Portlanders love their trees. Trees help define Portland’s history and our image as a “green city.” They also provide valuable environmental, social and economic benefits that advance community sustainability.
The City of Portland contributes to the urban forest by managing public parks and natural areas, planting trees, educating citizens, regulating tree removal and requiring certain development types to preserve, replace and protect trees. Portlanders have complained that City of Portland tree regulations are overly complex, confusing and insufficient to sustain the urban forest. The development community and City staff also find the rules difficult to work with.
Responding to public comments, City Council directed the Bureau of Planning and Sustainability (in partnership with the Bureaus of Parks and Recreation, Development Services, and Environmental Services) to evaluate and update the city’s tree-related policies and regulations.
In 2007, the Citywide Tree Policy Review and Regulatory Improvement Project was created to explore key issues around tree regulations and develop solutions to tree-related problems. Based on a collaborative process with a group of neighborhood representatives, arborists, developers, and environmental organizations, project staff developed and presented a package of proposed solutions to the Urban Forestry Commission, Planning Commission and others in early 2009.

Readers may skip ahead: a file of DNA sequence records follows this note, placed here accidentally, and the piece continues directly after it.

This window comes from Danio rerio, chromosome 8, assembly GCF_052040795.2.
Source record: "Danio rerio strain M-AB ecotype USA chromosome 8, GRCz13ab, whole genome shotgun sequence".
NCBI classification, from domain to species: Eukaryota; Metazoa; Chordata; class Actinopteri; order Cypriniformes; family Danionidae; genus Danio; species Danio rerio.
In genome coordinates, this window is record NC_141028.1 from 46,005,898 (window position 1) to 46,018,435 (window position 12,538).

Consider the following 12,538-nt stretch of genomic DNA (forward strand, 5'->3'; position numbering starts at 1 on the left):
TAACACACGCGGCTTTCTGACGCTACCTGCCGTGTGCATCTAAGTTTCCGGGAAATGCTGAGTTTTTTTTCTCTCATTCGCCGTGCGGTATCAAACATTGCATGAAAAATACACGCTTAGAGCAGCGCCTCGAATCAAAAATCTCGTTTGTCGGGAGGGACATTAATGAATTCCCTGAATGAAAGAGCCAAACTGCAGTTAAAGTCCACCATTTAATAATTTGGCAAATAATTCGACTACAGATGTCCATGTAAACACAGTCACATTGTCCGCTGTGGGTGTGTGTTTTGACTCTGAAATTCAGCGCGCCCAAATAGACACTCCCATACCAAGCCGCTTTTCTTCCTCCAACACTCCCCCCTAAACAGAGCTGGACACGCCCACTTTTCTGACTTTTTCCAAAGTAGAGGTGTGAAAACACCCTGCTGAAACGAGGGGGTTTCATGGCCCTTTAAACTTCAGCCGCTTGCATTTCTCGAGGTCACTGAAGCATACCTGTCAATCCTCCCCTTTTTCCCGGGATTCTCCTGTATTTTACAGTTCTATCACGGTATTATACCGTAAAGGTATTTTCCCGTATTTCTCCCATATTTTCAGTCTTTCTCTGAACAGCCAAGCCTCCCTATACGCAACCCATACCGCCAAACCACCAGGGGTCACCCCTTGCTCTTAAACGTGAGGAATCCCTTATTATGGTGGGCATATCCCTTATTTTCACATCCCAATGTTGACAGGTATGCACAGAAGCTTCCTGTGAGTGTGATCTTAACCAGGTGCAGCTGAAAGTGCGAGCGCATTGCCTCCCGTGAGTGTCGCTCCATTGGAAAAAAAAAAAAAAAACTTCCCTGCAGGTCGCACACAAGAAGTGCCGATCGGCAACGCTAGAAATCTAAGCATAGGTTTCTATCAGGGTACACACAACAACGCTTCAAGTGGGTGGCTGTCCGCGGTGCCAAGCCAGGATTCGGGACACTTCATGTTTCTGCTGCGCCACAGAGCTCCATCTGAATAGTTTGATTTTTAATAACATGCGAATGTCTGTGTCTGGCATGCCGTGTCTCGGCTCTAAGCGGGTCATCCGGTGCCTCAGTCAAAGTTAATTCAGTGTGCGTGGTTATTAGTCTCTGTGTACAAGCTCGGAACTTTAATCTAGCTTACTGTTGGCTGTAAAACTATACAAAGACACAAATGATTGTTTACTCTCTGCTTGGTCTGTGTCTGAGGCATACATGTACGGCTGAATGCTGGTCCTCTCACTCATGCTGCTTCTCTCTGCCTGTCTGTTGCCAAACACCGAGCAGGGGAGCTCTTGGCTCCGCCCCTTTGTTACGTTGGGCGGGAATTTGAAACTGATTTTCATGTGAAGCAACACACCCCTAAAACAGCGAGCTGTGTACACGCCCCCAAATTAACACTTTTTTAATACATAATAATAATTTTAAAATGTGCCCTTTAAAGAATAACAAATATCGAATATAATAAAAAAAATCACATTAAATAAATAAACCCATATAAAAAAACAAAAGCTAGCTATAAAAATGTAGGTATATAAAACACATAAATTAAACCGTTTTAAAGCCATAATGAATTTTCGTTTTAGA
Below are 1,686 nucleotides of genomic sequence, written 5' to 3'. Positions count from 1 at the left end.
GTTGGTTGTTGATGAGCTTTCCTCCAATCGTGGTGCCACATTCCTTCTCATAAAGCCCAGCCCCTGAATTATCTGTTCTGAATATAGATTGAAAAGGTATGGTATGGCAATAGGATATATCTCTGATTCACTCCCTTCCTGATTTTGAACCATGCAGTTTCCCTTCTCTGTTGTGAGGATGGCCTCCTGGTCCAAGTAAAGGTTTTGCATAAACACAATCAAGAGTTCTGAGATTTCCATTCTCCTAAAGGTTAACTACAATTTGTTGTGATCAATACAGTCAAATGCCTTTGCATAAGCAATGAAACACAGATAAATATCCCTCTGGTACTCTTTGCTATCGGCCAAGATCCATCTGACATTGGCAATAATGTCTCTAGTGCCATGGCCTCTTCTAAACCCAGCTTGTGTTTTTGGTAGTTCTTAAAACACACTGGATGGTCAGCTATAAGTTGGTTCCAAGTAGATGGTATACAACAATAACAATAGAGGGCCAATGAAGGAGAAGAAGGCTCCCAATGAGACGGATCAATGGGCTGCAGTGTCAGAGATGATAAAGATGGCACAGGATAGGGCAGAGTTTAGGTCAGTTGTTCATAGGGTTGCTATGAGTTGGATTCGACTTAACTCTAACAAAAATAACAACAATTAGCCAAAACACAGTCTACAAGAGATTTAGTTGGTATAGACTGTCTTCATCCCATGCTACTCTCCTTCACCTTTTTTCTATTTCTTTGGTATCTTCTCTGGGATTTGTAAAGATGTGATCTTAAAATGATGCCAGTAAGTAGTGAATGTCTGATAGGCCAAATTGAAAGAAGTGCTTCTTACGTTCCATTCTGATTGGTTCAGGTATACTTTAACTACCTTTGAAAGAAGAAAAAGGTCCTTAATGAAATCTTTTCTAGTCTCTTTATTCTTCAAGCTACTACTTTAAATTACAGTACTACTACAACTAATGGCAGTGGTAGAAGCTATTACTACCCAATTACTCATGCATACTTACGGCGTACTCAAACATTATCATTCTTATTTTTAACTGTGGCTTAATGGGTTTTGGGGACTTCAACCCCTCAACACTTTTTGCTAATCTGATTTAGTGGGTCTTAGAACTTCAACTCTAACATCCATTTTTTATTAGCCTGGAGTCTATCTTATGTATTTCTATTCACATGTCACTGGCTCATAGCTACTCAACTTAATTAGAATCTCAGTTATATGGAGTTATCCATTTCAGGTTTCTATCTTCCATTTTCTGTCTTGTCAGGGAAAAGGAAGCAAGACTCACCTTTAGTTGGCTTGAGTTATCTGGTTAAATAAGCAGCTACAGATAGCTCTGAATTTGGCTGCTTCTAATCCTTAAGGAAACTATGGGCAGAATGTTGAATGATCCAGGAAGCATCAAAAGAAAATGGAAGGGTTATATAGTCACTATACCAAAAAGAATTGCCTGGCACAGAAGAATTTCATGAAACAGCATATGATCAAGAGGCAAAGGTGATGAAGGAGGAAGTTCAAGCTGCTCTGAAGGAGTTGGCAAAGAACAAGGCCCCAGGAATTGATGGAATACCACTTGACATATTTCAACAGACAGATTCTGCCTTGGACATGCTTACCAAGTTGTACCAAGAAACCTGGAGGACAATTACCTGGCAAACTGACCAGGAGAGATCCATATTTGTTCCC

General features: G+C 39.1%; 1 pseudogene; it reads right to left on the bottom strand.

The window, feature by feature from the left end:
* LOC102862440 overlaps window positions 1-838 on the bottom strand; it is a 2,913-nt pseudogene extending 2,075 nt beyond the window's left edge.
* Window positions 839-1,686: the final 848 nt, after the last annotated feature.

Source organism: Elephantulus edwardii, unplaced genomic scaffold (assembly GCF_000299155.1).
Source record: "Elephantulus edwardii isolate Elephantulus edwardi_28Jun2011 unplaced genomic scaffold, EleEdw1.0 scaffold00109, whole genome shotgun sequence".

Staff is now incorporating the proposed solutions into a new draft for consideration by the public and the Planning Commission, including:
- New comprehensive tree code;
- User-friendly tree manual;
- Single point of contact for the public;
- 24-hour “tree hotline”;
- Improved tree-cutting permit system;
- Flexible development standards to encourage retention of large trees and groves;
- Tree density standards that vary by lot size and land use;
- Updated land use review standards and approval criteria;
- Updated fees in-lieu of planting, tree fund provisions and violation penalties;
- Refined role of Urban Forestry Commission and City Forester; and
- Recommendations for the Portland Plan project to address urban forest issues.
Visit http://www.portlandonline.com/bps/treeproject or call 503-823-7700 for updates or mailing list subscription.